Any side would be the lesser without Murali, and while progress has been made to find penetrative back-up for him and Vaas, they will struggle - as they did here - to bowl sides out twice. Dilhara Fernando, Rangana Herath and Farveez Maharoof impressed in patches throughout this match, but rarely suggested that they could run through a line-up.

Pakistan possessed a wildcard in Kaneria and Sri Lanka, for all their valiant efforts, didn't. Eventually, though, that they consider this an opportunity lost says a lot about how they have developed over the last year, and, as Attapattu pointed out after the match, they will take significant positives out of this defeat.

For a stadium with a heritage of compelling contests as rich as that of the National Stadium in Karachi, it is almost criminal that this was only its second Test in nearly two and a half years. This is a ground that saw Fazal Mahmood and Khan Mohammad share 20 Australian wickets in a 9-wicket win in 1956-57. It is one where Pakistan scraped home to 66 for 7 against the left-arm spin of Nick Cook in 1983-84. It is a ground on which Inzamam marshalled a last-wicket stand of 57 to pull off a one-wicket win nearly ten years ago against Australia, and one where England pulled off the unthinkable in the gloom of December 2000. This match will rest alongside those as an equally fascinating and compelling contest, although that there was barely a crowd, and thus an atmosphere until the very last session, does scant justice to that heritage.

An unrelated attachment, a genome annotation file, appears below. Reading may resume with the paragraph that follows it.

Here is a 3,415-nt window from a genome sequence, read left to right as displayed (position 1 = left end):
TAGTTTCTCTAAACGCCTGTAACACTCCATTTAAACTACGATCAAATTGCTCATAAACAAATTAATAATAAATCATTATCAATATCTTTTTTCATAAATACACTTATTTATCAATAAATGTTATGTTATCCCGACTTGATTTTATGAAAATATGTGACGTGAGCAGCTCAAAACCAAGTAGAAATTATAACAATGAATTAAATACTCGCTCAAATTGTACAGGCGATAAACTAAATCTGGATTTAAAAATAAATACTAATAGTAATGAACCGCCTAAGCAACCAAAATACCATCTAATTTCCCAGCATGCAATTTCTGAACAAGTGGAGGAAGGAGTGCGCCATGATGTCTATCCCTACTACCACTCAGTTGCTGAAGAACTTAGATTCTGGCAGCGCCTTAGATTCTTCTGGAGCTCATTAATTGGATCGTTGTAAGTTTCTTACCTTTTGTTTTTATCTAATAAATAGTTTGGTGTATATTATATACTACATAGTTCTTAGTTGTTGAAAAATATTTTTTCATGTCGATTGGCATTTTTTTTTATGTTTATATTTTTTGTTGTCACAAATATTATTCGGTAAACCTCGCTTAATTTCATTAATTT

Osman Samiuddin is a freelance journalist based in Karachi

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Osman Samiuddin Osman spent the first half of his life pretending he discovered reverse swing with a tennis ball half-covered with electrical tape. The second half of his life was spent trying, and failing, to find spiritual fulfillment in the world of Pakistani advertising and marketing. The third half of his life will be devoted to convincing people that he did discover reverse swing. And occasionally writing about cricket. And learning mathematics.